Rose rust is a disease caused by the Phragmidium tuberculatum fungus. While rose rust only affects roses, there are nine different species of rose rust. This particular rose disease can be the most frustrating for gardeners to combat because not only does it ruin the appearance of the roses, but it will also eventually kill the rose bush if it is left untreated.
The best time to start treating and curing rose rust is as soon as you notice any symptom. Catching rose rust early in the infection means that it will be easier to salvage most of your rose bush and prevent the disease from spreading.
Causes of Rose Rust
Rose rust is caused by fungal spores that spread through the wind. These spores can survive throughout the winter on soil or fallen debris but symptoms will lay dormant.
In early summer the symptoms will evolve from small rust-coloured patches on the stems and leaf stalks to more obvious spots on the leaves. As the infection progresses leaves will fall and in late summer will turn into black pustules.
Rose Rust Symptoms
Rose rust will appear as either rust-coloured or orange spots on the leaves of your rose bush. As the disease spreads, these small spots will continue to increase in size. The spots on the canes will start off orange but as the season progresses to autumn or winter they will blacken. Leaves that are suffering from the infection will become dry and twisted and the spots will continue to darken until the plant either loses all its leaves or dies. This kind of disease can vary from mild to severe depending on how early the infection began and in which season.
If left untreated, the rose bush can also produce black teliospores which will survive the winter but continue to produce new infections as soon as spring hits.
As soon as any sign of rose rust appears, the infected stems and leaves must be promptly pruned using the correct pruning method. Any infected stems or leaves you remove from the rose bush must be destroyed and taken away from your plants to avoid reinfecting your roses.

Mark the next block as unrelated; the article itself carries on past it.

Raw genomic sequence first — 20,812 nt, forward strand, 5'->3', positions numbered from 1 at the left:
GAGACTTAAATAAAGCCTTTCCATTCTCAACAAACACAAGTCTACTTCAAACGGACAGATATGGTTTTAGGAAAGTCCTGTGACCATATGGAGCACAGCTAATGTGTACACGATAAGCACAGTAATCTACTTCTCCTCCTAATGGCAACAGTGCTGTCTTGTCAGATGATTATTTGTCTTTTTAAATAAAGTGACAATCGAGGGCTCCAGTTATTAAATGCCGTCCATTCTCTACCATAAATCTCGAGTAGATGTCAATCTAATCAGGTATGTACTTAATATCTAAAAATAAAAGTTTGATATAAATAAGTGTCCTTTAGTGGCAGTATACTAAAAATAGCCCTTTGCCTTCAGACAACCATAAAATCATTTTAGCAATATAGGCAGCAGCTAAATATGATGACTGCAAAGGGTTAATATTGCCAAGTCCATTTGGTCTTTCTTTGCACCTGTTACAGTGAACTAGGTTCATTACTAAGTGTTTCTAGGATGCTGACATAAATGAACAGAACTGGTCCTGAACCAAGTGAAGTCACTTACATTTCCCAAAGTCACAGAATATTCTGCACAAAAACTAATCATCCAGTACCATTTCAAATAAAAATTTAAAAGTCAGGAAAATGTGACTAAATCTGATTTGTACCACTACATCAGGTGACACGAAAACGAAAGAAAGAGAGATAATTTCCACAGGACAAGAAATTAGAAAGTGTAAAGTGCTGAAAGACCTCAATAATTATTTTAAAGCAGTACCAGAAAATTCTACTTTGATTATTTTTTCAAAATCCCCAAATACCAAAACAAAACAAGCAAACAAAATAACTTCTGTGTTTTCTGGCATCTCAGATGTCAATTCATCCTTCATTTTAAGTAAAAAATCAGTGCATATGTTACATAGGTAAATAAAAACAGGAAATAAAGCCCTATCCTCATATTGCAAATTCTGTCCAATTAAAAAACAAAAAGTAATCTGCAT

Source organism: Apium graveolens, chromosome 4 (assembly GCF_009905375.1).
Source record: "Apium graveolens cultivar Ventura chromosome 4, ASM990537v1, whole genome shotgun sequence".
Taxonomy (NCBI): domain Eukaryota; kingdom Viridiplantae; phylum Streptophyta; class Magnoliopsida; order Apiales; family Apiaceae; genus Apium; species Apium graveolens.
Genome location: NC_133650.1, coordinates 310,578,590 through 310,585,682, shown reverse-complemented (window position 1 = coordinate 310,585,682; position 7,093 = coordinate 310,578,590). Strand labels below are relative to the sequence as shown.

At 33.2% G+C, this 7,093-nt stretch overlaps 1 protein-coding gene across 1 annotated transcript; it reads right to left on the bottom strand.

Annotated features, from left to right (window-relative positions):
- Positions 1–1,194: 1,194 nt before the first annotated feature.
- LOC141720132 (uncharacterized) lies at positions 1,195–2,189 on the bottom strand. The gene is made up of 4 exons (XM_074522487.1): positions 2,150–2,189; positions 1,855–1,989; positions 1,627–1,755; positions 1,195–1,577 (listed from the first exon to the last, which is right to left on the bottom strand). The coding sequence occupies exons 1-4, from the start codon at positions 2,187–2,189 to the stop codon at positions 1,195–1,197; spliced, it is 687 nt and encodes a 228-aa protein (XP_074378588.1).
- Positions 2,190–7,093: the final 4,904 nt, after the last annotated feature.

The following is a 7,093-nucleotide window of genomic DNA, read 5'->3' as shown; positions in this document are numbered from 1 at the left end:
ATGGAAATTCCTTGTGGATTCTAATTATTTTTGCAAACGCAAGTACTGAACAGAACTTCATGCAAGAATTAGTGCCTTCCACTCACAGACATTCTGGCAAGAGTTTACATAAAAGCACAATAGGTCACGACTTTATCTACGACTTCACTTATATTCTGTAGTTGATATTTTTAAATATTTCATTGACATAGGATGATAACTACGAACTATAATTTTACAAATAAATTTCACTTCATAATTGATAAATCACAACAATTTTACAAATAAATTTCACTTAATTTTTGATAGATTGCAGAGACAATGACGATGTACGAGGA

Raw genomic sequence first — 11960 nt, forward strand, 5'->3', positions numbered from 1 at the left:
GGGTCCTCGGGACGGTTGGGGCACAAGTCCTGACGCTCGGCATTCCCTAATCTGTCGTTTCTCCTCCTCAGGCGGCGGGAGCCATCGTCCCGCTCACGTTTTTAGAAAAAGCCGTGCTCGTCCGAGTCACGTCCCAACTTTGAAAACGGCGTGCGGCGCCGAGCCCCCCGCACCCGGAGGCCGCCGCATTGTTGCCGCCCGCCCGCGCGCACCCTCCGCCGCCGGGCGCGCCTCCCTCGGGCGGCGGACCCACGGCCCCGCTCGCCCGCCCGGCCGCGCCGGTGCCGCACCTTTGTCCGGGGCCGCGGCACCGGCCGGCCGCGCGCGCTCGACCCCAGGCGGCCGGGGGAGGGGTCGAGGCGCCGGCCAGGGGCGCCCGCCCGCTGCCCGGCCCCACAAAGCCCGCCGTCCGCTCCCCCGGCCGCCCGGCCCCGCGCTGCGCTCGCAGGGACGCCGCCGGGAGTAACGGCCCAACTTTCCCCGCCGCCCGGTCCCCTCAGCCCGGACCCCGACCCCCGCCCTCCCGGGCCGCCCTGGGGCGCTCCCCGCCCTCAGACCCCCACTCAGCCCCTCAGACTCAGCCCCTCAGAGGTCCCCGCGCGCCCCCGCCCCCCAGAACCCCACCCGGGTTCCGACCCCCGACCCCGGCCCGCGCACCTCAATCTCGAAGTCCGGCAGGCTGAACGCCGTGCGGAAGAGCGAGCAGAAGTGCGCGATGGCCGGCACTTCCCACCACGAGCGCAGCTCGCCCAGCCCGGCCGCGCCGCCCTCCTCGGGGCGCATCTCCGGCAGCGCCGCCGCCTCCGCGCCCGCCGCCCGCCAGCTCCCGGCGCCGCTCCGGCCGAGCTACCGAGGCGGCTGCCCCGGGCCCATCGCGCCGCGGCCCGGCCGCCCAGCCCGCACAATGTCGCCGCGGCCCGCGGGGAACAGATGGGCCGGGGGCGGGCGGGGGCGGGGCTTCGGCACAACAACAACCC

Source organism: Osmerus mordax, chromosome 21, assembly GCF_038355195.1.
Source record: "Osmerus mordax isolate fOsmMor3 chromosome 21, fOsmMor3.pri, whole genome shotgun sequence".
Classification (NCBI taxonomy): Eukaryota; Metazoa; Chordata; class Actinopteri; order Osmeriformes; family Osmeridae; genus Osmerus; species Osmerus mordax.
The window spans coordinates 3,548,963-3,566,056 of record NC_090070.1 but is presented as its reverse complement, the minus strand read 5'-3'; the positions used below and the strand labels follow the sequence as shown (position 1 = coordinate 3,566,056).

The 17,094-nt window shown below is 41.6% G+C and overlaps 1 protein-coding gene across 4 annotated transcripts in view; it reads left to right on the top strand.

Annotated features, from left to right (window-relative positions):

You can also apply a fungicide to help treat rose rust in spring before the overwintering spores appear. If you do choose to use a fungicide, be sure to cover all the leaf surfaces.
How to Prevent Rose Rust
When planting your Rose bushes, make sure there is enough space for them to grow freely. Roses which are cramped will struggle to allow air to circulate, consequently providing a moist environment in the foliage which is the ideal breeding ground for rose rust to grow.
If your rose plants do become overgrown, then be sure to keep on top of pruning them to allow for air to move through the plant. If you see any symptoms of infection then prune the infected stems and leaves straight away to prevent the entire rose bush from becoming infected.
When you are working on your roses, always use clean sheers to avoid cross contaminating other rose bushes. Sheers that may have touched an infected plant have the potential to spread that disease to other rose bushes. As spores are more likely to infect your rose plants when the environment is moist, always water your roses at the soil rather than directly on the foliage. Only cut your roses when the temperature is dry as this will help prevent spores from travelling to your other rose bushes.
Other plant diseases
If you’re looking to prune, groom, or grow your roses, Garden Express has all your green-thumb essentials to keep your garden looking fresh and growing healthy.